Review: Samsung Highnote
Nov 23, 2008, 11:08 PM by Stewart Wolpin
The Samsung HighNote packages a high-end feature set and solid music capabilities in a less-than slick slider. Learn what makes it click.
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The Samsung Highnote is filled with state-of-the-art functionality – 3G EV-DO network connectivity, music player, a-GPS navigation mapping and direction, streaming TV, user configurable user interface, POP/IMAP email, to name a few. But other than its dual slider design – slide the top up and you get a traditional alphanumeric dial pad, slide the top down to reveal a stereo speaker array – Highnote doesn't look much like a cutting edge cellphone. So is Highnote a modern phone in a retro package, or are its modern functions inhibited by its lack of modern ergonomics?
Highnote's front panel is dominated by its 2-inch 176 x 220 pixel LCD screen, positioned above a circular navigation and function array.
The bottom 270 degrees of the outer ring of its navigation array is comprised of five arched keys: Back, Talk, End and two soft keys that correspond with menu choices on the bottom of the screen. The top 90 degrees or so of the circle does nothing.
While this is an interesting arrangement, it offers no improvements to the traditional Send and End key placement. Worse, "Talk," "Back" and "End" are etched in black into the arched keys and are difficult to read. Since "Talk" and "End" aren't backlit in traditional green and red, you lose the quick visual cue and instead pause an extra annoying nano second to ensure you're hitting the right key.
Inside the control ring is a textured floating disk. Press it directionally (left, right, up, down) as you would any navigation array and the on-screen cursor or highlight moves accordingly. But you can also spin the disk to move the cursor as well, sort of a physical version of iPod's click wheel. In the middle of the disk is a "Menu/OK" select button.
Like the navigation ring controls, the spin wheel is nice, but it doesn't improve on the usual left-right-up-down control. In fact, it gets in the way. As you tap the disk left-right-up-down, your touch may actually move the cursor first causing you to accidentally click on the wrong item.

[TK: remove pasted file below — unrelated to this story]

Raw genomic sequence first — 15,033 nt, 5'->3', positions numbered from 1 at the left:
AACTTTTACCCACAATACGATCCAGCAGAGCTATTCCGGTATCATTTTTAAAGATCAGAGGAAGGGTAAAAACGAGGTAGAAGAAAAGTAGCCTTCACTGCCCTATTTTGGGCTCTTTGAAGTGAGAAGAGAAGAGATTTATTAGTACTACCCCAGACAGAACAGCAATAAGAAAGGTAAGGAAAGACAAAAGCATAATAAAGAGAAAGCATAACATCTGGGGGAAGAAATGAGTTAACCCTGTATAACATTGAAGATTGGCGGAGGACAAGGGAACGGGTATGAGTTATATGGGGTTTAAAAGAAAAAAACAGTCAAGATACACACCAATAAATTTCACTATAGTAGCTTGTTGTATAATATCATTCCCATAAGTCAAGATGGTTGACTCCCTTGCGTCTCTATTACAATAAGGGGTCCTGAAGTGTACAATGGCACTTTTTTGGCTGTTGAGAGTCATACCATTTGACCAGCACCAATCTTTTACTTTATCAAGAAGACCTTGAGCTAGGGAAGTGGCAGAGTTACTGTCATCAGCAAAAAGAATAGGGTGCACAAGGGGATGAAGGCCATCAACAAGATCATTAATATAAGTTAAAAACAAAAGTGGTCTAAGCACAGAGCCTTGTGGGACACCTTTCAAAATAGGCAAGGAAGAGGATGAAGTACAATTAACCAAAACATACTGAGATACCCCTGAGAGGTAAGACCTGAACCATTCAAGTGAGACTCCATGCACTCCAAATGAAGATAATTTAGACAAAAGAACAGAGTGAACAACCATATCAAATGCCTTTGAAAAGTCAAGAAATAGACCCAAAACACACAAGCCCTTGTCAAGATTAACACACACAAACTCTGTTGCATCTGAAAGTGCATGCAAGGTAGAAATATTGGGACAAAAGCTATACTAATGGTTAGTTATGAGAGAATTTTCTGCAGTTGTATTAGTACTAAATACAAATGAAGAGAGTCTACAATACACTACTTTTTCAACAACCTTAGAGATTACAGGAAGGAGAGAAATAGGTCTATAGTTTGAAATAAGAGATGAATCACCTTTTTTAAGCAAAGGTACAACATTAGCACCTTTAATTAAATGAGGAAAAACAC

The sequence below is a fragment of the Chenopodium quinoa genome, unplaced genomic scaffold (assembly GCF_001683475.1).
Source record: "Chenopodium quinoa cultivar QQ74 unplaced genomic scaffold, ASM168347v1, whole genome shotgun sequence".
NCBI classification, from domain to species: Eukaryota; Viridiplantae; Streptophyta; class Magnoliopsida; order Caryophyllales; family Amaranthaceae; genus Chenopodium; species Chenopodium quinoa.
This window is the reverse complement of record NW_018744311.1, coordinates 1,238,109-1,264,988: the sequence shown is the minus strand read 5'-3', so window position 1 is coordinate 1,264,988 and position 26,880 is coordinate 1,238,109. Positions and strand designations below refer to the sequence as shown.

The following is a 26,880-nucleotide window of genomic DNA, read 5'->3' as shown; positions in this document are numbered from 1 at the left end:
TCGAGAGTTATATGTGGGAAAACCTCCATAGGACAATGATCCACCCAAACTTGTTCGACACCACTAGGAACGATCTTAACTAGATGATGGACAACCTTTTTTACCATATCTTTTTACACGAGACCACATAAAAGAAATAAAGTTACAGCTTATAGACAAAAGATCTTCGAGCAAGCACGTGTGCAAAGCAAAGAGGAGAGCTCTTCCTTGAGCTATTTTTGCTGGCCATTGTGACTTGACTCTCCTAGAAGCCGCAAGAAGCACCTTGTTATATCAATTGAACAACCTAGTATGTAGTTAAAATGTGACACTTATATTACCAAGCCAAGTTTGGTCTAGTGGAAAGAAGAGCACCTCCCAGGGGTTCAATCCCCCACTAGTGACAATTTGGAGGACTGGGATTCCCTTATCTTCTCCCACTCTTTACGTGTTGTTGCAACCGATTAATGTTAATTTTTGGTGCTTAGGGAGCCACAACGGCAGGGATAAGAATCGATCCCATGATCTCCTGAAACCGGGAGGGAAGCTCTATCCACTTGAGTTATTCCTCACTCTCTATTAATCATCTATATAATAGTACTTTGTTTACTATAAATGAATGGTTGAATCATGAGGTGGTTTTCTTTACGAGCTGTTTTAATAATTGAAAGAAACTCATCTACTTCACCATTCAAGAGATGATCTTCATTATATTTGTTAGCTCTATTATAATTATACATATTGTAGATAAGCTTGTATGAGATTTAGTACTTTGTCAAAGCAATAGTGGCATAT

On the right spine of the phone is the micro USB jack, a "sound" button – tap it and the ringer volume setting is displayed, hold it down to activate the music player – and the camera activation button/shutter release.
On the left spine is the 3.5mm headphone jack, the volume up/down toggle, a "Hold" lock key that deactivates the front navigation array, and the microSDHC card slot.
On the rear is the Highnote's 2 MP camera lens.
As noted, sliding the top down reveals Highnote's stereo speaker array. Sliding the top up reveals its alphanumeric dial keypad, comprised of small black highly readable tablet-shaped keys with bright white backlighting inset against a grey background.
Above the usual 12 alphanumeric keys on the dialpad are three separate function controls, Mute, Text, which supposedly toggles between multi-tap and predictive text input while in email mode (it didn't work for me), and a Car switch that activates the voice function to read out messages, dialpad taps, etc. Again, nice, but, again, they get in the way. If you "dial" (tap) by feel, you'll end up hitting one of these function keys instead of a 1, 2 or 3, which usually comprise the top row of dialpad keys.
Even though Highnote is compatible with Sprint's streaming TV service, its screen isn't as high quality as expected. While about average in brightness, it is below average in color reproduction and clarity, and has a surprisingly narrow viewing angle.
None of these negatives affect menu drilling or other non-graphic activities, but video looks polarized off-angle, and small text such as on-screen identifications for talking heads is nearly unreadable, even when switched to full screen mode.
Using the phone in and around varying parts of New York City, Highnote pulled in signal in impressive places, deep into train tunnels and high-rise elevators, as well as fringe reception areas (such as my apartment).
Highnote dropped some of our test calls to an otherwise reliable cellphone (the T-Mobile G1), and signal didn't stay consistent during calls, with audible shifts in reception even when stationary. Reception during a conversation with another Sprint subscriber was especially inconsistent.
Highnote voice quality is akin to that old Catskill complaint – the food is terrible but large portions: voices were thick and muddy but with plenty of volume. On cell-to-cell calls, the mud is exacerbated by the usual cellphone warble and intermittent dropouts. At the other end of a landline call, we got reports of over-modulation – the voice signal overwhelmed the ability of the phone's speaker to produce clear conversation, resulting in garbled sound and a slight buzz.
Ringtone volume also was above-average loud, which means you'll be able to hear Highnote ringing even if the phone is in a pocket or a bag.